Preferred shares carry no voting rights. Instead, they offer regular income (on a fixed basis) and have priority over common equity in dividend payments. These characteristics are clearly mirrored by ‘preferreds’ in French law (actions à dividende prioritaire sans droit de vote) and German law (Vorzugaktien). Not all jurisdictions require all preferred shares to be stripped from voting rights, but this is the most common structure. Preferred shares in the United States are more similar to fixed income instruments, while preferred shares in continental Europe pay less attention to regularity of income. Such instruments are designed to give the investors extended share in annual company earnings (i.e. up to 150% of dividends on common stock).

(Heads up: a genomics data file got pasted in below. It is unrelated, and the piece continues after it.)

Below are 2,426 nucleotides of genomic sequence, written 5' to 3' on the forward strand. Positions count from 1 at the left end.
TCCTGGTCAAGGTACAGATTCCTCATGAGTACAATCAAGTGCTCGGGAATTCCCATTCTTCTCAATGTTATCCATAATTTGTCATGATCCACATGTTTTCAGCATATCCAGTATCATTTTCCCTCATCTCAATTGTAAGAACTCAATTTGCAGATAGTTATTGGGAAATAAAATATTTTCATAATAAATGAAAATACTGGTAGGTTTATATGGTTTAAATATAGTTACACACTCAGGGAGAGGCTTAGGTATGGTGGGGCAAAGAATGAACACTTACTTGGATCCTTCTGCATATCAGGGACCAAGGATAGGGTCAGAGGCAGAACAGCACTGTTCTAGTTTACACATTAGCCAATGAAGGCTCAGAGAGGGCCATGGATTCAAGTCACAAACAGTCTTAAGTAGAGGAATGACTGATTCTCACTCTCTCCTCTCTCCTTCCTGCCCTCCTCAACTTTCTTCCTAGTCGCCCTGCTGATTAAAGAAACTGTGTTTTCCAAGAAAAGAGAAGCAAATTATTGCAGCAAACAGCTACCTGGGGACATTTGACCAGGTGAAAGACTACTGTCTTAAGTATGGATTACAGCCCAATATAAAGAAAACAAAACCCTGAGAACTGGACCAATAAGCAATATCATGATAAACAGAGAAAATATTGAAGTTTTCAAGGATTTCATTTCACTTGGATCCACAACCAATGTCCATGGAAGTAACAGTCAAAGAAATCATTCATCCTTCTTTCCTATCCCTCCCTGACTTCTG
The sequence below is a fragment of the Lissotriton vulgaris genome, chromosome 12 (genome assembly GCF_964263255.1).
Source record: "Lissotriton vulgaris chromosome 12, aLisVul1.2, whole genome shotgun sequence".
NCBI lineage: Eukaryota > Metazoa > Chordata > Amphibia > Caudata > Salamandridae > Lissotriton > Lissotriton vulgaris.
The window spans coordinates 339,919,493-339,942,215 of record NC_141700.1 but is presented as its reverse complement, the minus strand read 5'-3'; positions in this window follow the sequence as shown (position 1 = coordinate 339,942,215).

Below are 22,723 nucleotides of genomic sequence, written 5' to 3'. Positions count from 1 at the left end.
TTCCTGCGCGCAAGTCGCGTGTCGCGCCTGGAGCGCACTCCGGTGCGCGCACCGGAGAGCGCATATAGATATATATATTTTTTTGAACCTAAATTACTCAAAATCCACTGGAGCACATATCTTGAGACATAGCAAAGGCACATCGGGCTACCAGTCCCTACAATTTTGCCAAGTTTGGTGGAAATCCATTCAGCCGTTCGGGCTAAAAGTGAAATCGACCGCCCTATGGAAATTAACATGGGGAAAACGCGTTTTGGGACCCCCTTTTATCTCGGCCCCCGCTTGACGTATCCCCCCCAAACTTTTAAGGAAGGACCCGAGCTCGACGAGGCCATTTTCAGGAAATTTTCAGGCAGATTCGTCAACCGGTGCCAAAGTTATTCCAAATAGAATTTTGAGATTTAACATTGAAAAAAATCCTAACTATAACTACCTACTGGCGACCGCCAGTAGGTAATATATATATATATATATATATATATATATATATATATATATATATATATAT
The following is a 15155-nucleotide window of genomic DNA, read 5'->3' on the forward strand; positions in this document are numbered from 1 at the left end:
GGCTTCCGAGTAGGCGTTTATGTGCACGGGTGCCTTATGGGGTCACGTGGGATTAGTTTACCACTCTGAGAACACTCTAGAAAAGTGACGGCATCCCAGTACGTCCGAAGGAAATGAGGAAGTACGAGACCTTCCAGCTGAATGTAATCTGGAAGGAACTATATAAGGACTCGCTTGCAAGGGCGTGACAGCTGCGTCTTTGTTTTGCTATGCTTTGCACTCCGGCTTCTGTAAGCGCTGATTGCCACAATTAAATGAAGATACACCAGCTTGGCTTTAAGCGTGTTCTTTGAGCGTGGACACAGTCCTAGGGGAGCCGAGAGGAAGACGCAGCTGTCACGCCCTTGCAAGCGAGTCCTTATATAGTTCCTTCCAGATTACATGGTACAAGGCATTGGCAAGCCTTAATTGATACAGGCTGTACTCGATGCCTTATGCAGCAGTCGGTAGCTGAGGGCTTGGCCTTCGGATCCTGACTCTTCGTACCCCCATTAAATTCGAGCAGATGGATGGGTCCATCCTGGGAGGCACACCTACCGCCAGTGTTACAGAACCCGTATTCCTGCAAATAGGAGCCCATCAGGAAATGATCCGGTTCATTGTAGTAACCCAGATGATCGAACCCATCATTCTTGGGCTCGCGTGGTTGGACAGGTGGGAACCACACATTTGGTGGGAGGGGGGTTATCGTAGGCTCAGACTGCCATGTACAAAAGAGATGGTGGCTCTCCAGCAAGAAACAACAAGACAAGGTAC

KeywordsConvertible Bond Common Equity Prefer Share Debt Instrument Capital Requirement Regulation
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